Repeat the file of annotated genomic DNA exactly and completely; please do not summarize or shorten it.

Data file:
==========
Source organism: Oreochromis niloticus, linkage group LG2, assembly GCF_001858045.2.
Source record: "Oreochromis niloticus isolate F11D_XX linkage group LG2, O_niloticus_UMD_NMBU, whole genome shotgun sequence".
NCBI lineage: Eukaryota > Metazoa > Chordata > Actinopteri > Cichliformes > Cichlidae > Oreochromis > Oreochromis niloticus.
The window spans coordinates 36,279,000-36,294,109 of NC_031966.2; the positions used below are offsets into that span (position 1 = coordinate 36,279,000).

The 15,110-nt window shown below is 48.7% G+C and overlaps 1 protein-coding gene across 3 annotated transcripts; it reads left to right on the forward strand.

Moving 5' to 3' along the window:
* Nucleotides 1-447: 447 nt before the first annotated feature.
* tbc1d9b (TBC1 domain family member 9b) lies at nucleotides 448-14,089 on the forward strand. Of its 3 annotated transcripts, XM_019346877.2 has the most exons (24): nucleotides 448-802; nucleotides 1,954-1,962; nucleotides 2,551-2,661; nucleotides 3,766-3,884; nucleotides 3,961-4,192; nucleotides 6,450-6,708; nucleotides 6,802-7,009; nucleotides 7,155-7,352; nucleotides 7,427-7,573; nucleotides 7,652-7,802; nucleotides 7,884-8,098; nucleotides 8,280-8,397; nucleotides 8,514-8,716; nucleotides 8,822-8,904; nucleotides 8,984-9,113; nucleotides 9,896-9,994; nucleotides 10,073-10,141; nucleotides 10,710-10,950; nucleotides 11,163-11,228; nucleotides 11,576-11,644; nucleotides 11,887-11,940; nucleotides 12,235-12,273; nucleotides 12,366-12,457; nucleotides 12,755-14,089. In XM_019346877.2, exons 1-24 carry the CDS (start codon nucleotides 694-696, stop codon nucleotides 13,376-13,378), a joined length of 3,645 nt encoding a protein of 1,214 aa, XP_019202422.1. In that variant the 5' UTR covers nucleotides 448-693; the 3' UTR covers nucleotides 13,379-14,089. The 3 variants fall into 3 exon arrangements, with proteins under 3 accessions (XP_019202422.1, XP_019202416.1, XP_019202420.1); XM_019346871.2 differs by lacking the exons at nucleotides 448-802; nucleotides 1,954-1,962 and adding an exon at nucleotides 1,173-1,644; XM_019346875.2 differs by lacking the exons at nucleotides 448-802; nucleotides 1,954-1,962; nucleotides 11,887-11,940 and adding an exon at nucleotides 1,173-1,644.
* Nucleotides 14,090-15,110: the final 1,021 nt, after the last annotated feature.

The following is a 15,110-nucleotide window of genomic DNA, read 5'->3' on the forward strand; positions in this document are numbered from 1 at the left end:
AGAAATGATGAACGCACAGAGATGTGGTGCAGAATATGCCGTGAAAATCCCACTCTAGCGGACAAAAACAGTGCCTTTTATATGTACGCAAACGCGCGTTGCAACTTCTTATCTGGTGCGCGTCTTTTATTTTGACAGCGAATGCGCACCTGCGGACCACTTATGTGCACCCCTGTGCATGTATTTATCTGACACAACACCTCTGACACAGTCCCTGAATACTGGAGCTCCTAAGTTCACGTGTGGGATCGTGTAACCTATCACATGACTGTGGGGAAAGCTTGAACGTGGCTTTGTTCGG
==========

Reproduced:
Source organism: Oreochromis niloticus, linkage group LG2, assembly GCF_001858045.2.
Source record: "Oreochromis niloticus isolate F11D_XX linkage group LG2, O_niloticus_UMD_NMBU, whole genome shotgun sequence".
NCBI lineage: Eukaryota > Metazoa > Chordata > Actinopteri > Cichliformes > Cichlidae > Oreochromis > Oreochromis niloticus.
The window spans coordinates 36,279,000-36,294,109 of NC_031966.2; the positions used below are offsets into that span (position 1 = coordinate 36,279,000).

The 15,110-nt window shown below is 48.7% G+C and overlaps 1 protein-coding gene across 3 annotated transcripts; it reads left to right on the forward strand.

Moving 5' to 3' along the window:
* Nucleotides 1-447: 447 nt before the first annotated feature.
* tbc1d9b (TBC1 domain family member 9b) lies at nucleotides 448-14,089 on the forward strand. Of its 3 annotated transcripts, XM_019346877.2 has the most exons (24): nucleotides 448-802; nucleotides 1,954-1,962; nucleotides 2,551-2,661; nucleotides 3,766-3,884; nucleotides 3,961-4,192; nucleotides 6,450-6,708; nucleotides 6,802-7,009; nucleotides 7,155-7,352; nucleotides 7,427-7,573; nucleotides 7,652-7,802; nucleotides 7,884-8,098; nucleotides 8,280-8,397; nucleotides 8,514-8,716; nucleotides 8,822-8,904; nucleotides 8,984-9,113; nucleotides 9,896-9,994; nucleotides 10,073-10,141; nucleotides 10,710-10,950; nucleotides 11,163-11,228; nucleotides 11,576-11,644; nucleotides 11,887-11,940; nucleotides 12,235-12,273; nucleotides 12,366-12,457; nucleotides 12,755-14,089. In XM_019346877.2, exons 1-24 carry the CDS (start codon nucleotides 694-696, stop codon nucleotides 13,376-13,378), a joined length of 3,645 nt encoding a protein of 1,214 aa, XP_019202422.1. In that variant the 5' UTR covers nucleotides 448-693; the 3' UTR covers nucleotides 13,379-14,089. The 3 variants fall into 3 exon arrangements, with proteins under 3 accessions (XP_019202422.1, XP_019202416.1, XP_019202420.1); XM_019346871.2 differs by lacking the exons at nucleotides 448-802; nucleotides 1,954-1,962 and adding an exon at nucleotides 1,173-1,644; XM_019346875.2 differs by lacking the exons at nucleotides 448-802; nucleotides 1,954-1,962; nucleotides 11,887-11,940 and adding an exon at nucleotides 1,173-1,644.
* Nucleotides 14,090-15,110: the final 1,021 nt, after the last annotated feature.

The following is a 15,110-nucleotide window of genomic DNA, read 5'->3' on the forward strand; positions in this document are numbered from 1 at the left end:
AGAAATGATGAACGCACAGAGATGTGGTGCAGAATATGCCGTGAAAATCCCACTCTAGCGGACAAAAACAGTGCCTTTTATATGTACGCAAACGCGCGTTGCAACTTCTTATCTGGTGCGCGTCTTTTATTTTGACAGCGAATGCGCACCTGCGGACCACTTATGTGCACCCCTGTGCATGTATTTATCTGACACAACACCTCTGACACAGTCCCTGAATACTGGAGCTCCTAAGTTCACGTGTGGGATCGTGTAACCTATCACATGACTGTGGGGAAAGCTTGAACGTGGCTTTGTTCGG